In terms of the 18th century Russian tsarist empire, “confessionalization” referred to a rather fluctuating toleration of non-Orthodox (Christian) religions. Specifically, in For Prophet and Tsar, Crews identifies how this form of “tolerance” by tsarist officials engineered a conduit for imperial reach into the furthest extent of its empire and actually shaped Islam within its bounds (Crews 2). To the tsars of the Russian Empire, “confessionalization,” was an Enlightened, temporary means of instituting autocratic rule—grounded in religious affiliations as opposed to ethnic ties (8).
But, regarding Islam, tsars like Catherine the Great faced major obstacles from the very beginning. As historian Richard Bulliet found, Islam was “without the benefit, or burden, of an ecclesiastical structure or a centralized source of doctrinal authority” (11). How, then, could the empress integrate a non-hierarchical religious entity into an imperial system?
The tsarist officials reasoned that Christianity and Islam had enough components in common: Each was monotheistic, and Christian religious authorities loosely resembled various Muslim leaders (17). The subordination of Muslims to Orthodox Christians was not ambiguous (38); however, this technique prompted less violence than outright religious suppression. Additionally, the imperial state began to rule laypeople indirectly through the Muslim elite (and an engineered Islamic structure, i.e. the Orenburg Muftiate), yet every stratum of the Muslim population also used the imperial bureaucracy to suit their needs, as evidenced by numerous court documents (21).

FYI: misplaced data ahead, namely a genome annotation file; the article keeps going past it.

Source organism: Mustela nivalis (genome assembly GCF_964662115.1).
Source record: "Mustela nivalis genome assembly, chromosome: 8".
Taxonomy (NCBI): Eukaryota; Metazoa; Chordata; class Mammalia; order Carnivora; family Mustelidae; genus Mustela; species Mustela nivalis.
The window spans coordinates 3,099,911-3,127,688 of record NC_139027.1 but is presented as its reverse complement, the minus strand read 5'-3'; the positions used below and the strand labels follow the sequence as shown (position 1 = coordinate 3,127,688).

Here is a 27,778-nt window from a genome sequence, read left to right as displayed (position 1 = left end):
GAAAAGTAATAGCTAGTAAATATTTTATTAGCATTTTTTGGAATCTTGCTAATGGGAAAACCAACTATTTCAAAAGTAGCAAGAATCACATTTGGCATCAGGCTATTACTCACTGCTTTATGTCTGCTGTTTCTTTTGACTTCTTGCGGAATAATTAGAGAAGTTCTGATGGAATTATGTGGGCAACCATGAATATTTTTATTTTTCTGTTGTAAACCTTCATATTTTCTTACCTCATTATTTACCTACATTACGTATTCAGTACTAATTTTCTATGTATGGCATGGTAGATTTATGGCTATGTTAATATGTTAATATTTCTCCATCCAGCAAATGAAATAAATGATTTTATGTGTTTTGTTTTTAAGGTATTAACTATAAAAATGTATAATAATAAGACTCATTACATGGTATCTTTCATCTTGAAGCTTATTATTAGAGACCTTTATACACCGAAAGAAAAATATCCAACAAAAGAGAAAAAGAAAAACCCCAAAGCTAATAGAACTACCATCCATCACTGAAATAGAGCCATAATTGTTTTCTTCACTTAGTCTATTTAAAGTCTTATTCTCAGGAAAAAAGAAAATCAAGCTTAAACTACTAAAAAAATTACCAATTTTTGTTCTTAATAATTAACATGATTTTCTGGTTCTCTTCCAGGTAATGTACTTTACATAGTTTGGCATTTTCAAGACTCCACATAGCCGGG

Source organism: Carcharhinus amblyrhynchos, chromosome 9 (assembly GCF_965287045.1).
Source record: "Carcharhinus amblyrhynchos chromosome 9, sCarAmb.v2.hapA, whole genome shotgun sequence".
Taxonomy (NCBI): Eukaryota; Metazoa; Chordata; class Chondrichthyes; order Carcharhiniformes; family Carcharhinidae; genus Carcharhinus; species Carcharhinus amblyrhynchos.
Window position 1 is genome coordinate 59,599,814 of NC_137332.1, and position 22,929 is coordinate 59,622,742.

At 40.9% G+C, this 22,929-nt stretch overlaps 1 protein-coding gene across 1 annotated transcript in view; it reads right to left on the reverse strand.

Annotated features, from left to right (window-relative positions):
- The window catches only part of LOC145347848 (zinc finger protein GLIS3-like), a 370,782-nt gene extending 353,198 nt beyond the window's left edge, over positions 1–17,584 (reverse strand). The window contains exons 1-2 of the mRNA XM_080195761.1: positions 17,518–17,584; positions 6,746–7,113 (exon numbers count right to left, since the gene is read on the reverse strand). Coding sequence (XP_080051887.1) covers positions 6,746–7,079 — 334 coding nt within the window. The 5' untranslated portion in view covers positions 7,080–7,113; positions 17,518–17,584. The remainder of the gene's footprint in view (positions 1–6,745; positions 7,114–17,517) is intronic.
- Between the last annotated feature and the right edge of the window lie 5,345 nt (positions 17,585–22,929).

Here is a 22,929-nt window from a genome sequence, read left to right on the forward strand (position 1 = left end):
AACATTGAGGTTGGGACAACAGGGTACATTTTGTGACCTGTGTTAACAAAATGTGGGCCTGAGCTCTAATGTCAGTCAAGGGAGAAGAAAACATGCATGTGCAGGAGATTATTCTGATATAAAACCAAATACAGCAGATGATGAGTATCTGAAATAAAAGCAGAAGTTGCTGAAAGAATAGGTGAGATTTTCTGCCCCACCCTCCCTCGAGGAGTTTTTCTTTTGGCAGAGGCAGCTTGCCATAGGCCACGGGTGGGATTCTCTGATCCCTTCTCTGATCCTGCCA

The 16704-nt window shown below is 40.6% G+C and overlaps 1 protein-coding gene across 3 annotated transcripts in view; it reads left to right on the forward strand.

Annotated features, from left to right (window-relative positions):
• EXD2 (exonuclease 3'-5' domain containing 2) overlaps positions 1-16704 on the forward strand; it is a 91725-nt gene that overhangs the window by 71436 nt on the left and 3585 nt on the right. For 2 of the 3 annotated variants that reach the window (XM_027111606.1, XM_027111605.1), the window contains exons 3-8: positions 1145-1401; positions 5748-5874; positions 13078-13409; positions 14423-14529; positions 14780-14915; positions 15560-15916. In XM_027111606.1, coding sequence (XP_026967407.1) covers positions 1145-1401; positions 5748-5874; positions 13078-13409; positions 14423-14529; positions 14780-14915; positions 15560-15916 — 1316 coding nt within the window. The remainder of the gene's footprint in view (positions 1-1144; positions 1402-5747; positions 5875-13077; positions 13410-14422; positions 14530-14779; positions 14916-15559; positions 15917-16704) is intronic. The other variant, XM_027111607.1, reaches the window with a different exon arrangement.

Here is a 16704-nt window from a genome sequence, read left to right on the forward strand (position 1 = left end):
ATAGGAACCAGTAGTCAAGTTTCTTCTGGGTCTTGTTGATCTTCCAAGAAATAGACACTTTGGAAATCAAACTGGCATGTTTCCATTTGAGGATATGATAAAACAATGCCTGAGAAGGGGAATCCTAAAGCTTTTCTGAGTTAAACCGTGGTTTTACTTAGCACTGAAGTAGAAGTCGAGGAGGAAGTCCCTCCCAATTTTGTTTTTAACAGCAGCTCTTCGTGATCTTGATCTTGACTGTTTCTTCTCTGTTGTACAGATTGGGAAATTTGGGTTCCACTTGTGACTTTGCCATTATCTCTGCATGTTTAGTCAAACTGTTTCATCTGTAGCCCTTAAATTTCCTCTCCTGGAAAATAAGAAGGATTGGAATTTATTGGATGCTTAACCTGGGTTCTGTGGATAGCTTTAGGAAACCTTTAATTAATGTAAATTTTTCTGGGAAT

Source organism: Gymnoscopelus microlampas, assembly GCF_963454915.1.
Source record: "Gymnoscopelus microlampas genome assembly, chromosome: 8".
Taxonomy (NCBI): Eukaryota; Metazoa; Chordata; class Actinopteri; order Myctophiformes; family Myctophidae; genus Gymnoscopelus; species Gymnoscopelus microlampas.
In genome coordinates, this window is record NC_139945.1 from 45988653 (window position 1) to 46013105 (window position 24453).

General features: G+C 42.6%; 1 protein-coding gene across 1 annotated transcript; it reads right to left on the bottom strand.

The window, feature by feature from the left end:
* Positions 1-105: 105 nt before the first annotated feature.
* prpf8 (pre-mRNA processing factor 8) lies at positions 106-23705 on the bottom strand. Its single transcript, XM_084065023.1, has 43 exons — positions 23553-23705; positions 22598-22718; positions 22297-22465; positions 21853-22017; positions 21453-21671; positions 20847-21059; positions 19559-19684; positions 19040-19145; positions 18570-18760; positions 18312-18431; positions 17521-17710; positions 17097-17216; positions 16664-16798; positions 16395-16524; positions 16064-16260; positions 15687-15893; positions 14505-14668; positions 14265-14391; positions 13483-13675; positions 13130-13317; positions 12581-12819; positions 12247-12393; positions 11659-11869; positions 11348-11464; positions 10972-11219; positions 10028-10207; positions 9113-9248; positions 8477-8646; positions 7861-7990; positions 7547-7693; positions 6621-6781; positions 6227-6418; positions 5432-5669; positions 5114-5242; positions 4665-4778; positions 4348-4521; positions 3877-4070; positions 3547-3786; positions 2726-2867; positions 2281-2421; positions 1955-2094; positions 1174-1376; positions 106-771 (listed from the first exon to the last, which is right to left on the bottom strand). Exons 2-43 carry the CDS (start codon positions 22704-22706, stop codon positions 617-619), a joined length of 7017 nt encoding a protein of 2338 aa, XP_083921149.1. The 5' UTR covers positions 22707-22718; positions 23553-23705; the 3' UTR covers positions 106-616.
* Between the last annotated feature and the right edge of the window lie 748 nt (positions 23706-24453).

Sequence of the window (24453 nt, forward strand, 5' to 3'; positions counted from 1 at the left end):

Most importantly, tsarist officials used shari’a to their advantage by interweaving Islamic and imperial law. According to Crews, “[ruler and ruled] shared the conviction, emerging out of the 18th century, that the imperial order rested on religious authority, and that the tsar’s agents, along with every subject, had a stake in establishing a world pleasing to God” (21). Hence, if you failed to abide by imperial authority, you also failed to abide by God’s rules.
It must also be noted that tsarist officials viewed their conquests of predominantly Muslim areas through a lens of European Enlightenment that constituted a profound inferiority complex (40). And in a similar vein, tsarist officials predicated their understanding of Islam on their experiences with the Ottoman Empire (and thus did not understand the inherent heterogeneity of Islam from region to region) (12-33).